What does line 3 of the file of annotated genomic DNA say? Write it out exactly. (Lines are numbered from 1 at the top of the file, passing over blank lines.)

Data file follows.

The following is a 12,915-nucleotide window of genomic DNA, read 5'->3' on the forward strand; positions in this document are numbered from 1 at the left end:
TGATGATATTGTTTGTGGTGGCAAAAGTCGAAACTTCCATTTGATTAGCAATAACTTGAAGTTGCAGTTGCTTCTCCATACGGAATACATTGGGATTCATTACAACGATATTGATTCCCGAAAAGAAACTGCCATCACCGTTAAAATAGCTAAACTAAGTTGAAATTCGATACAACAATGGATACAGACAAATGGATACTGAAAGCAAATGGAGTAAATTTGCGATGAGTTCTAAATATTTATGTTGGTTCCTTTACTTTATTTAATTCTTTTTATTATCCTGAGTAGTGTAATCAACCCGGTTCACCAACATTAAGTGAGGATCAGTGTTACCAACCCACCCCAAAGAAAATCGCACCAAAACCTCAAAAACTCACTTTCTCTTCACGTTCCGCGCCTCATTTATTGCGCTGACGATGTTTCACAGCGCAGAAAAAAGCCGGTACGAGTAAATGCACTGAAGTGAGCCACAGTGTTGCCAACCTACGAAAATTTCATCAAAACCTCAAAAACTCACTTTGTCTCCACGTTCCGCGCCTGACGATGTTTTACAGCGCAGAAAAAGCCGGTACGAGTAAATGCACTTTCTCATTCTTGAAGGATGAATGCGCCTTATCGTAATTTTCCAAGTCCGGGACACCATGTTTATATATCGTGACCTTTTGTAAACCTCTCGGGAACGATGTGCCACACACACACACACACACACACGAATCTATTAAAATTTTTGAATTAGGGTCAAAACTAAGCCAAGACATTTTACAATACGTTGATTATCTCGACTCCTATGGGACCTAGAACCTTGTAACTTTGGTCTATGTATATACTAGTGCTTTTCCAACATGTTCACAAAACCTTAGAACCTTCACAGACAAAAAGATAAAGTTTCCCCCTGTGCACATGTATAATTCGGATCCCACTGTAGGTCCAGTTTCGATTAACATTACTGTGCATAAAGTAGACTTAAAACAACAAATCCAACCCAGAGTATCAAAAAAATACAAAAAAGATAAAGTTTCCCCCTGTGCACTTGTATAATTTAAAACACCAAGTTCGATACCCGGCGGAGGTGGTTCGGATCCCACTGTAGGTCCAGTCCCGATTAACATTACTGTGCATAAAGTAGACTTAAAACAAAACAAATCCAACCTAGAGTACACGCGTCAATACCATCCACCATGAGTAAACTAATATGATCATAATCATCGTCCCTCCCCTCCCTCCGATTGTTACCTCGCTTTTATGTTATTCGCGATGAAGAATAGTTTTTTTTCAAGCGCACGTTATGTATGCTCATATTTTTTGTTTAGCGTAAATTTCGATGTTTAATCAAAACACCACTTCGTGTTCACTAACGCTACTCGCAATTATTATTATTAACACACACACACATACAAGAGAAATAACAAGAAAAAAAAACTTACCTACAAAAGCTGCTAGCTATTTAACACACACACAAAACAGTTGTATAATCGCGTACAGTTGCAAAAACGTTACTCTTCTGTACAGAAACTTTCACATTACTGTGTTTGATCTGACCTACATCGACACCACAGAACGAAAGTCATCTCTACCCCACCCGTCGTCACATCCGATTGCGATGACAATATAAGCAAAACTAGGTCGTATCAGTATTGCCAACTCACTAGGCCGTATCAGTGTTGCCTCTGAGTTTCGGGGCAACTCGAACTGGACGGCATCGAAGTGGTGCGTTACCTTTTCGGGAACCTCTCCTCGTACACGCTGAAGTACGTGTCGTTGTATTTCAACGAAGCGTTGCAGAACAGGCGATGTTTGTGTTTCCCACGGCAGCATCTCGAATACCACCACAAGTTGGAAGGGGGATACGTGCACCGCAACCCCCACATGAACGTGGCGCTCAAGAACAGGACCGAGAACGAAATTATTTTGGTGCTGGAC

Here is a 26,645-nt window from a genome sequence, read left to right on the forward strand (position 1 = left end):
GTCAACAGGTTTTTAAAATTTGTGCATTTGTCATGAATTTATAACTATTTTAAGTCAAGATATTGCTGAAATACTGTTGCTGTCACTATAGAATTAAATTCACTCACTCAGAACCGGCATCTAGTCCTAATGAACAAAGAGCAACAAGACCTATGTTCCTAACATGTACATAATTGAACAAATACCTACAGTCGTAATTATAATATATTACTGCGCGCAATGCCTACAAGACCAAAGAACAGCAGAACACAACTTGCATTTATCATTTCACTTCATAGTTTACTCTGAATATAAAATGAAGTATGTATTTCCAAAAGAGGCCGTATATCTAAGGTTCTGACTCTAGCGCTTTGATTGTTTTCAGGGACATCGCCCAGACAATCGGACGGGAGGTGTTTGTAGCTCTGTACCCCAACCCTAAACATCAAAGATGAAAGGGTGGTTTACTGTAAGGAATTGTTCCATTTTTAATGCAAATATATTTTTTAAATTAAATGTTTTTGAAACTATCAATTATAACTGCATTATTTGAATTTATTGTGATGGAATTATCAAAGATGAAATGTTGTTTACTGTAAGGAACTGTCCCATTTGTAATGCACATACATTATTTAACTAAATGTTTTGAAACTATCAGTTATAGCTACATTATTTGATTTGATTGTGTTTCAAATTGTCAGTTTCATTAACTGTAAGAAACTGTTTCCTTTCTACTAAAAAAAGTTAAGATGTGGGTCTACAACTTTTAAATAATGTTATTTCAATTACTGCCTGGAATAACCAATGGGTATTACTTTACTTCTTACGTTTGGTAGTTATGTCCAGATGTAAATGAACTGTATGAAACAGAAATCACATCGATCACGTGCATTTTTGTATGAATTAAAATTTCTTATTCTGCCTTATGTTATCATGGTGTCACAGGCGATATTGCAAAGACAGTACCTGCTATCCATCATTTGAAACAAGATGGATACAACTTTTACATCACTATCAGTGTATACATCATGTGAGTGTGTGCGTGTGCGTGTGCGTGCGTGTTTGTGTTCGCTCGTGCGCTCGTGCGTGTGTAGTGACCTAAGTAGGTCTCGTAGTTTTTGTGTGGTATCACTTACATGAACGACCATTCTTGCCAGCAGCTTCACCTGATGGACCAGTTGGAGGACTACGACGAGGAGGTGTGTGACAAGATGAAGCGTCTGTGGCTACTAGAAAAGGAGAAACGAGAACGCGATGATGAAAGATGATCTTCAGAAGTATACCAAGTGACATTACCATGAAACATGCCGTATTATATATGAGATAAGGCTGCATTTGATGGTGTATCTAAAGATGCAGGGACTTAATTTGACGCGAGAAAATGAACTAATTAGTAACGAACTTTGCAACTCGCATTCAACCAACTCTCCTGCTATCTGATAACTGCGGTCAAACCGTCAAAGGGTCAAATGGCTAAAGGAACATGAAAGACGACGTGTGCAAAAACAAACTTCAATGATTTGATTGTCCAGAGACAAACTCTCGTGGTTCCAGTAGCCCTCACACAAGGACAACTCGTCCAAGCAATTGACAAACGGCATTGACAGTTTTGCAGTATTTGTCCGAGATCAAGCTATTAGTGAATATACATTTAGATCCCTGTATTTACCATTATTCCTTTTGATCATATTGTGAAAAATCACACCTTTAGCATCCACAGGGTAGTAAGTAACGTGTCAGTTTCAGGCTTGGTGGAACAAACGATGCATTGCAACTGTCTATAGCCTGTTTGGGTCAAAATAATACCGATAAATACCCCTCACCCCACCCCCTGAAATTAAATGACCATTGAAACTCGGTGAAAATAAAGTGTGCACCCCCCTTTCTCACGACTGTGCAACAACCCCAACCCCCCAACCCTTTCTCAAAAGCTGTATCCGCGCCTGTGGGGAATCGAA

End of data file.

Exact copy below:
Here is a 26,645-nt window from a genome sequence, read left to right on the forward strand (position 1 = left end):